I'll admit being short Chipotle (CMG) has been no "fun and games". The fact is, I have had my head served to me on platter in the process. I have justified holding the position as sort of a hedge /insurance policy against some of my other long positions. I'm also too stubborn to give up now, especially after the shares have become even more ridiculously priced. What if I cover and suddenly CMG suffers the same fate as NFLX? I would be devastated to be out of the position and then miss out on a huge opportunity for redemption, during the share's subsequent implosion process.
Earnings growth is contracting: In 2012, CMG is expected to grow its earnings 27.7% from $6.81 to $8.70, while in 2013, its growth rate is expected to contract 12% or 320 basis points to 24.5%, as earnings of $10.84 are forecasted. That means the shares possess a very generous forward multiple of 44 times 2102 estimates and 36 times 2013 estimates.
The stock's PEG ratio of 2.05, which takes its growth prospects into consideration, is also sending out a bearish signal (below 1.0 is bullish). Why is CMG's multiple three times higher than AAPL's, even though AAPL's earnings growth rate is actually higher? It just makes no sense, and sooner rather than later, Mr. Market will come to its senses and price CMG accordingly.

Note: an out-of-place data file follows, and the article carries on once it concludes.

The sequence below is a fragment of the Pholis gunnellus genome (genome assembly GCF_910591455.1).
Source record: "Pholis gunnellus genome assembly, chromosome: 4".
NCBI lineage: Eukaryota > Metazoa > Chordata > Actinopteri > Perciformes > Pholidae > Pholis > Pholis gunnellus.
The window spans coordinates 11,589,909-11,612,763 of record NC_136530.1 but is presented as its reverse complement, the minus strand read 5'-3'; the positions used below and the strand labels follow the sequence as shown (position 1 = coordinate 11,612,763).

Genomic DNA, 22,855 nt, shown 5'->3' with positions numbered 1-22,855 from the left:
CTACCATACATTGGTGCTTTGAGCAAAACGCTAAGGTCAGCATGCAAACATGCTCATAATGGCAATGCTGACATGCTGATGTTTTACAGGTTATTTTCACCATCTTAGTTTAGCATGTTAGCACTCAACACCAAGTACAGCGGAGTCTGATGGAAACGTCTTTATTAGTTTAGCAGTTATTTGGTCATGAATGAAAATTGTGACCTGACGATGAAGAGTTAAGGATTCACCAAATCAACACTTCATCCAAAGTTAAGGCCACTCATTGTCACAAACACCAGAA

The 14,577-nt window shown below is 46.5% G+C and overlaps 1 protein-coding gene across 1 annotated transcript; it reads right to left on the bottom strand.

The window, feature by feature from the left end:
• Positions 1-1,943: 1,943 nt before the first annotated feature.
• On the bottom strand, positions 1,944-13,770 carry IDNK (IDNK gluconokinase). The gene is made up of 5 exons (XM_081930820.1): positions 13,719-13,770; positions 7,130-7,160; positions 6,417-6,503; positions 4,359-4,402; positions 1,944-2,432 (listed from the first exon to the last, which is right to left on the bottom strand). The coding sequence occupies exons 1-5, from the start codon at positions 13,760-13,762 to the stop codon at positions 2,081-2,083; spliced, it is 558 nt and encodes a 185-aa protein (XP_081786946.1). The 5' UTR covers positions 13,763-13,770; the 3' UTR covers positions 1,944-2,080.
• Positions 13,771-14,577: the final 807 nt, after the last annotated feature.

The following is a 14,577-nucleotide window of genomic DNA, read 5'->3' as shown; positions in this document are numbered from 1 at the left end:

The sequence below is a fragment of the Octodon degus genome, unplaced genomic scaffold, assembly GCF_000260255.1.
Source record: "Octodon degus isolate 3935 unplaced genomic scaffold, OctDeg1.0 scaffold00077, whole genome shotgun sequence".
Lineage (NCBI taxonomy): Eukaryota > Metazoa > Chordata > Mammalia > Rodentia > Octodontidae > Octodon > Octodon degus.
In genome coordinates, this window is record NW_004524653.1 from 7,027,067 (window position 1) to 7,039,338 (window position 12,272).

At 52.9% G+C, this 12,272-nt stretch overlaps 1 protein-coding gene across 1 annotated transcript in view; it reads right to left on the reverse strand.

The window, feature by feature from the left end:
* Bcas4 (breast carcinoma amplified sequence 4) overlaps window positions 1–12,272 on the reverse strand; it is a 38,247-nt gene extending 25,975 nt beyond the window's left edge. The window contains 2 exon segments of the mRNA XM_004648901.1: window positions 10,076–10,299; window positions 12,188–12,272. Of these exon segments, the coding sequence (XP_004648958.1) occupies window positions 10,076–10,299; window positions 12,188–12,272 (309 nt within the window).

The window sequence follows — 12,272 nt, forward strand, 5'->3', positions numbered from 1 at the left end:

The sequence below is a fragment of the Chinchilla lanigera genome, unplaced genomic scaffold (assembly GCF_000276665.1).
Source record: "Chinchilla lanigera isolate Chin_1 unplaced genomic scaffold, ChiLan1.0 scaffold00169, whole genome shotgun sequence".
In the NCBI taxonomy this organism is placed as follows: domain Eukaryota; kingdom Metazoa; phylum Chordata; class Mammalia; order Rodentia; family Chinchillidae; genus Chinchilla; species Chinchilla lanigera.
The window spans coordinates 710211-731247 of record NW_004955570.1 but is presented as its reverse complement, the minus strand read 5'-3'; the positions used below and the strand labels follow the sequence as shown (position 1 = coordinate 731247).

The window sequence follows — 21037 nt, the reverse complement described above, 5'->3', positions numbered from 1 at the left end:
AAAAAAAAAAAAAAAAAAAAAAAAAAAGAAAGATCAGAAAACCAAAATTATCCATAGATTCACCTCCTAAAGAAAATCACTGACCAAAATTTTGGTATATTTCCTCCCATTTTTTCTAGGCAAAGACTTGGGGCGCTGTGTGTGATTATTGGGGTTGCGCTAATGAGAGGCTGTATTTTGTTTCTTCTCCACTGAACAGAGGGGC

The analysts are still cheerleading: Although the average one year analyst target price of $383 has already been eclipsed, the shares are still 17% lower, than the highest target of $450. On the flip side, the shares are 33% above their most bearish analyst target of $260, implying more risk than reward. Exacerbating the problem is the fact that as more target prices are met, the chances that a downgrade will occur based on valuation purposes increase exponentially.
Follow the insiders: During the last six months CMG's insiders have sold 81,656 shares or roughly 15% of their entire holdings.The company's CFO, Jack Hartung, has already sold 15,000 shares since the beginning of the year. I guess he is taking advantage of the huge surge, as just two years ago, the shares were crossing the tape at just $104.
Bottom line: CMG's risk is higher than its reward at this juncture. Why hang around for a possible 20% return when the risk exposure is twice that amount? I have been dead wrong shorting this stock and have paid dearly for it, but in reality, "every dog has his day" and this "dog short" is more than ready to finally payoff in a very big way!